Eye For Film >> Movies >> Tussilago (2010) Film Review
Reviewed by: Andrew Robertson
In the 1970s, with the Red Army Faction (initially more famous as the Baader-Meinhof Group) terrorising Germany, some of those involved laid low in Sweden. One of them was Norbert Kröcher, whose activities included a 1976 plot to kidnap Anna-Greta Leijon, then Sweden's Minister for Immigration. When that plot was foiled, a young woman who was romantically involved with Norbert was also arrested. Known only as 'A', this is her story, and it is compelling.
Beautifully animated, with live actors composited onto backgrounds made of newspapers, similar (though more realistic) to the style of Mother Of Many, it's visually distinctive, sophisticated and intriguing. Photographs come to life, album covers, film posters, newspapers, actors, as if rotoscoped with paper. It's media aware; the planning for the raid is crisply, expertly depicted with matchsticks and matchboxes. The backgrounds are sparse, action often occuring on a blank field, but when there are things not in the forefront they carry implicatory weight subtly, brilliantly. Headlines, models, the texture of cardboard, clocks and doors and corridors, all as if drawn from the pages of a scrapbook, a collage. Wallpaper, western comics, newsprint, block colours and type-written manuscripts, all are integrated perfectly with the action depicted.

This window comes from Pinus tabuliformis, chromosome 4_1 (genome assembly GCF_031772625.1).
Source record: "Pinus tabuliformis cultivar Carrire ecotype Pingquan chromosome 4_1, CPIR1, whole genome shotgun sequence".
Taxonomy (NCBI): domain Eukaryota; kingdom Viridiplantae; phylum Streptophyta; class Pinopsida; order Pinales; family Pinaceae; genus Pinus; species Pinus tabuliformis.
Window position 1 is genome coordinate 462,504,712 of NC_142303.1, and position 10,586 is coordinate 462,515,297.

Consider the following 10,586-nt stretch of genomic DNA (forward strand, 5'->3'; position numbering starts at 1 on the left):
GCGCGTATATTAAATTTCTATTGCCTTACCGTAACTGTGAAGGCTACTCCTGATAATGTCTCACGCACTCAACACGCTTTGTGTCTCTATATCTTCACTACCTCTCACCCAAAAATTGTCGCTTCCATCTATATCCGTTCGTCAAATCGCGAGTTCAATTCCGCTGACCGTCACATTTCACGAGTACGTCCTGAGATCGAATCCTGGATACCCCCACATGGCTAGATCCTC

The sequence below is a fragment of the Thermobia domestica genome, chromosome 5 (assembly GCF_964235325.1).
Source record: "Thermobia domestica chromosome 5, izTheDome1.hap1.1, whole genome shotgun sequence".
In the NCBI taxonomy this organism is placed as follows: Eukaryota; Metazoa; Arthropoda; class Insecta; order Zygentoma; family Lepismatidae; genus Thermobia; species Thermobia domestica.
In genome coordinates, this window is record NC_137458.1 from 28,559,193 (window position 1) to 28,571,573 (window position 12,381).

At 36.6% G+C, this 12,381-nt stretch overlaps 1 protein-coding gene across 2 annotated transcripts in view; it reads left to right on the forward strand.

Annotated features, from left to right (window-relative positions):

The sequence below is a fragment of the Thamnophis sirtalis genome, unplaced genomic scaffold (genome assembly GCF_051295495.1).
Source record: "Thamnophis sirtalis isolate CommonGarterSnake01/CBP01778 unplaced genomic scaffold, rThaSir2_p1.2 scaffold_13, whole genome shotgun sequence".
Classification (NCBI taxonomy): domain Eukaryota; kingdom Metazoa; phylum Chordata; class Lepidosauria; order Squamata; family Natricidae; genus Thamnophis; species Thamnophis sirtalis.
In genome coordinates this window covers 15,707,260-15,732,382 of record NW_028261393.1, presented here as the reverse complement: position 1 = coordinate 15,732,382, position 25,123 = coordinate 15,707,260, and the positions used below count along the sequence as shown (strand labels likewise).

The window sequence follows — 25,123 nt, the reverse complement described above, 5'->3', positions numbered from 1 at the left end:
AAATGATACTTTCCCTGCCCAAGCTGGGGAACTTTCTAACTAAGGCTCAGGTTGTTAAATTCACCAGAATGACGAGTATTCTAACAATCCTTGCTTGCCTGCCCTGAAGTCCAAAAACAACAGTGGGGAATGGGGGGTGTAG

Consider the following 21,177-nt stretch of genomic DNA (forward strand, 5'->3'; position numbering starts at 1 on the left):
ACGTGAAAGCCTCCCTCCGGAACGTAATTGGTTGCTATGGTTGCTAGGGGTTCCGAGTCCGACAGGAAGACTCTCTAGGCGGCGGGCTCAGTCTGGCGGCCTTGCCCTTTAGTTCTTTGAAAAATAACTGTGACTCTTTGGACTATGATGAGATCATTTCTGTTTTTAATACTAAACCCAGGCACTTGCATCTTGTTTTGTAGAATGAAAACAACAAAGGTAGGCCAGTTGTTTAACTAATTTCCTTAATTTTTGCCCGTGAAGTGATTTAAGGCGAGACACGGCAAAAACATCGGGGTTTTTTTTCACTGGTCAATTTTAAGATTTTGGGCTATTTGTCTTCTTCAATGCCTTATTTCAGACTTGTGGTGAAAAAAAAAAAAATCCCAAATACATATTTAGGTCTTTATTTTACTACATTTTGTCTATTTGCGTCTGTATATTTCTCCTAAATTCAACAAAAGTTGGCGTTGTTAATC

A's involvement in events is not glossed over; nor are the consequences of her incarceration. As she is interviewed by the never-heard or seen Richard Dintner, all manner of things are elicited from her directly, even more seen. It's odd to mention actors in the context of an animated film, but Camaron Silverek lends an air of desperation to Norbert, even rendered as a newspaper photograph pacing back and forth. As A, Malin Buske manages plenty, almost mime at times. Around them figures possibly motion captured or forged wholecloth still seem natural, but backgrounded - a little less in focus, a little less detailed.
Martin Lundquist's music is well used, in keeping with the rest of this film - well done, well made, Jonas Odell's direction and animation are strong. He's no stranger to distinct styles, the looping moments of his earlier film Revolver showing a variety of influences. This is an eye-opening film. Shown in the animation strand at Edinburgh's 2010 Film Festival, by rights it belongs with the other documentaries - as with One Thousand Pictures, it's obscured by the company it is kept in. Inventive, earnest, minimal yet accurate, this is a brilliant piece of work.
Though in Swedish, Tussilago is subtitled, narrated in English (in the version seen, at least), with title cards outlining events. The one possible point of translatory confusion are the titular tussilago - for clarity, flowers - known as coltsfoots. Their bright yellow blooms become important to events.Reviewed on: 28 Jun 2010